Two months ago, Awez Darbar, an Indian dancer and choreographer with a sizable following — 1.7 million subscribers on YouTube and close to 19 million followers on TikTok — posted a new dance video online. Most of his clips are set to songs that are popular in India; occasionally Darbar dabbles in English-language hits like Drake’s “In My Feelings” or Maroon 5’s “Girls Like You.” But at the end of September, the dancer was writhing around on the floor and punching his fists skyward, trying to keep up with the jackhammering raps of El Alfa.
El Alfa hails from the Dominican Republic and specializes in the genre known as dembow. This homegrown style is characterized by tracks that hurtle along, sticking close to the ground and emitting short, sharp samples like a submarine sending out sonar. The rapping in dembow is often drilling and repetitive — like an answer to the instruction “say this 40 times fast” set to blistering instrumentals that can push past 135 beats per minute.
Dembow has thrived in the Dominican Republic and its diaspora in Spain, New York City and elsewhere for years; now, for the first time, it appears to be on the verge of reaching a wider listenership. On the other side of the world, Darbar has taken notice of the genre. Closer to home, so have major labels — Universal Music acquired the rights to Lírico En La Casa’s “Motorcito,” which amassed over 50 million views on YouTube, while Warner-Chappell scooped up one of El Alfa’s main producers, Chael Betances — and Major League Baseball, which used the sputtering, squeaky dembow hit, “Limonada CoCo” to soundtrack an advertisement for the 2019 postseason.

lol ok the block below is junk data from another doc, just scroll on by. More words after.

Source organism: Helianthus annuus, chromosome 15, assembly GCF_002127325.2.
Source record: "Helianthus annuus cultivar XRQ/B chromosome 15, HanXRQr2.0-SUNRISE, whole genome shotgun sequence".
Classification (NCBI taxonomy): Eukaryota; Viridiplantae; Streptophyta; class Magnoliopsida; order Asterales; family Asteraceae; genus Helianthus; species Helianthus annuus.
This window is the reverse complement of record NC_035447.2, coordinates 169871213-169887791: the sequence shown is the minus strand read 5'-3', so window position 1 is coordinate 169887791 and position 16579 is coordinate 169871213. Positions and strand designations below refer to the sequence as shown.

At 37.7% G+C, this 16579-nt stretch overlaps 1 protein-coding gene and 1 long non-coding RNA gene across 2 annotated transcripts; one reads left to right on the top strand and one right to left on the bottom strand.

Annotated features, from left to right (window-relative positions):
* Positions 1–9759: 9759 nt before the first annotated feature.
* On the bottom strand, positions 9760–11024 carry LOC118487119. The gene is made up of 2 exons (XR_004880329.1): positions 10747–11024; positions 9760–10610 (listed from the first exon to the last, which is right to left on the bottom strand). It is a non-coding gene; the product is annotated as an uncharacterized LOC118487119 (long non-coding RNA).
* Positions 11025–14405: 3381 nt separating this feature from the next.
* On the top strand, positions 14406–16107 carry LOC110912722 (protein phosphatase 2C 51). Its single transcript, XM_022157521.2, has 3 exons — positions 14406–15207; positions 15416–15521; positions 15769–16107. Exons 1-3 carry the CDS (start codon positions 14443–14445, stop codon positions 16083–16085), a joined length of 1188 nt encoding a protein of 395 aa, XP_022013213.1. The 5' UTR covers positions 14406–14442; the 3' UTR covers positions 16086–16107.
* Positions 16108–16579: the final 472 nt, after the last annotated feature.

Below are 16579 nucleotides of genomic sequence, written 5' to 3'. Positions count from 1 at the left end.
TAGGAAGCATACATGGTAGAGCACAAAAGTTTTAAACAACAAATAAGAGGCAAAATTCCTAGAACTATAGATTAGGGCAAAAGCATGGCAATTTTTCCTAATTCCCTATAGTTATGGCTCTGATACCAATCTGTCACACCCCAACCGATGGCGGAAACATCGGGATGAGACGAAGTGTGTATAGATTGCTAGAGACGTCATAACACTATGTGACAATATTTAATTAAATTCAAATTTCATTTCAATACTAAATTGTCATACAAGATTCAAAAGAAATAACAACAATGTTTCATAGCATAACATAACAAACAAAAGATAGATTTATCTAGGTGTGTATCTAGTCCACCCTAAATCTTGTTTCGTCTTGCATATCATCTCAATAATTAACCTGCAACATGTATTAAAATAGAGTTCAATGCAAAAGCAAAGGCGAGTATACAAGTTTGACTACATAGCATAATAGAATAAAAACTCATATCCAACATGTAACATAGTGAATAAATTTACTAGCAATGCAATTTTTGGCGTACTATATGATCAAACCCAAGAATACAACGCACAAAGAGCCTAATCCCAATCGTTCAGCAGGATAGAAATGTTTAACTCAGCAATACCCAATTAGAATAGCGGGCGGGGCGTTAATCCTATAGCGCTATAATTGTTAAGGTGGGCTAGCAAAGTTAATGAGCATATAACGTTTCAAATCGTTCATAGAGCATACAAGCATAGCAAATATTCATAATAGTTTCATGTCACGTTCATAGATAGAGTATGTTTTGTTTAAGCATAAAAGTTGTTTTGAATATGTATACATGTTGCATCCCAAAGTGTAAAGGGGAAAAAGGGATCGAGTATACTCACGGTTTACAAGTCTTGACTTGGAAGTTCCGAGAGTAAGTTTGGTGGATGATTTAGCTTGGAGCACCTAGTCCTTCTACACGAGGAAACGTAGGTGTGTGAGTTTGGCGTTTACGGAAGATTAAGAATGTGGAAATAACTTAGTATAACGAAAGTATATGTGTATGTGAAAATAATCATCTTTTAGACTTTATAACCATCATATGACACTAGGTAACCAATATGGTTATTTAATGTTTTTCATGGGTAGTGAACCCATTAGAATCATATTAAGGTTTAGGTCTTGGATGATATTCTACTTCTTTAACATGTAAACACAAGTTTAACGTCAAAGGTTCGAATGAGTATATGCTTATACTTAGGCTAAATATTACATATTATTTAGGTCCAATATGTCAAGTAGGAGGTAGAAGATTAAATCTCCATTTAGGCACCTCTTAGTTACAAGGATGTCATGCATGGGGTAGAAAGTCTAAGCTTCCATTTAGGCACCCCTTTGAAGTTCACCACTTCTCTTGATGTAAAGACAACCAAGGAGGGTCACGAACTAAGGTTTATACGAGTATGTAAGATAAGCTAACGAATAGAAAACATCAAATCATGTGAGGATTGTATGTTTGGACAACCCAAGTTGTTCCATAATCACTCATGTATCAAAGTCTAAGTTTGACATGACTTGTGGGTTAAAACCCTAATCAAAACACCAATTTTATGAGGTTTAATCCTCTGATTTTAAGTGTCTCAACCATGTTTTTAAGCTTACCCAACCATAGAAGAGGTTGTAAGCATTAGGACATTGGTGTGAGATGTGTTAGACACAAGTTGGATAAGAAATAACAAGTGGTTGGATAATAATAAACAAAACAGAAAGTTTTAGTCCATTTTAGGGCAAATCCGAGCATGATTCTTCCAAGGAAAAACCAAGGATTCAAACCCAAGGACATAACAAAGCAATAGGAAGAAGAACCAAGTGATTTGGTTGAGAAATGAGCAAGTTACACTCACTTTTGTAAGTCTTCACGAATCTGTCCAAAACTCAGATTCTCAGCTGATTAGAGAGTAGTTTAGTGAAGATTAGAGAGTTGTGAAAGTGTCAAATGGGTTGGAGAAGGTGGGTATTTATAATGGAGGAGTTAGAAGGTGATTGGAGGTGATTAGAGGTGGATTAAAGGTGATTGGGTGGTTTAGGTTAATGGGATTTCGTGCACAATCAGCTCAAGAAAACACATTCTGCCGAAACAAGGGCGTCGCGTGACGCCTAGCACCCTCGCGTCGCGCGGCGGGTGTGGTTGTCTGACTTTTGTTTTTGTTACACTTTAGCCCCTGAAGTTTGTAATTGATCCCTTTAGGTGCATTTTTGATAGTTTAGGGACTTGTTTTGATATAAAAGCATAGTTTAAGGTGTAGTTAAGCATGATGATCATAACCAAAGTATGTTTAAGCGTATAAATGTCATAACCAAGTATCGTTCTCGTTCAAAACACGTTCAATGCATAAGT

The rising interest in dembow, combined with the global growth of Latin music over the last five years, has some dembow insiders ready to make bold predictions about the genre’s future. Santiago Matias, whose Alofoke radio show enjoys more than 1.5 million YouTube subscribers, has long championed dembow from his studio in Santo Domingo. He believes the genre has the potential to re-shape mainstream Latin music, saying simply, “dembow is the new reggaeton.”
In a sense, dembow is the old reggaeton, too: The term refers to both a tremendously popular rhythm, which forms the basis of reggaeton, and the spare, pummeling off-shoot from the Dominican Republic.
This is partially the fault of Bobby Digital, a producer who recorded a single titled “Dem Bow” with the Jamaican singer Shabba Ranks in 1990. “Bobby used a steady rhythm, the kick drum plays four to the floor, the snare cuts a classic Caribbean beat across each bar, and that’s on a loop,” explains Paris Cabezas, a musician and a managing partner at Innercat Music Group, which has worked with El Alfa and distributed Lírico En La Casa’s YouTube hit “Súbete” (over 185 million views). “That became popular because it’s extremely sticky.”
During a trip to Long Island, Cabezas explains, the Panamanian singer Nando Boom cooked up his own variation on Ranks’ “Dem Bow;” the instrumental developed during that session spawned the foundational loop of Puerto Rican reggaeton. Matias says “the essence” of the current Dominican dembow sound comes from key Puerto Rican acts like DJ Playero and The Noise, who became popular in the Nineties.
But as Puerto Rican reggaeton became increasingly successful, it underwent a softening process — it became more melodic to appeal to a wider group of listeners. “By 2005, reggaeton was already getting full-blown mainstream attention in the U.S., the sound was getting more polished, there were a lot of love songs,” explains Pedro Guzman, who leads music operations for MediaNet Partners, which aims to invest in local Dominican labels so they can grow without requiring assistance from majors.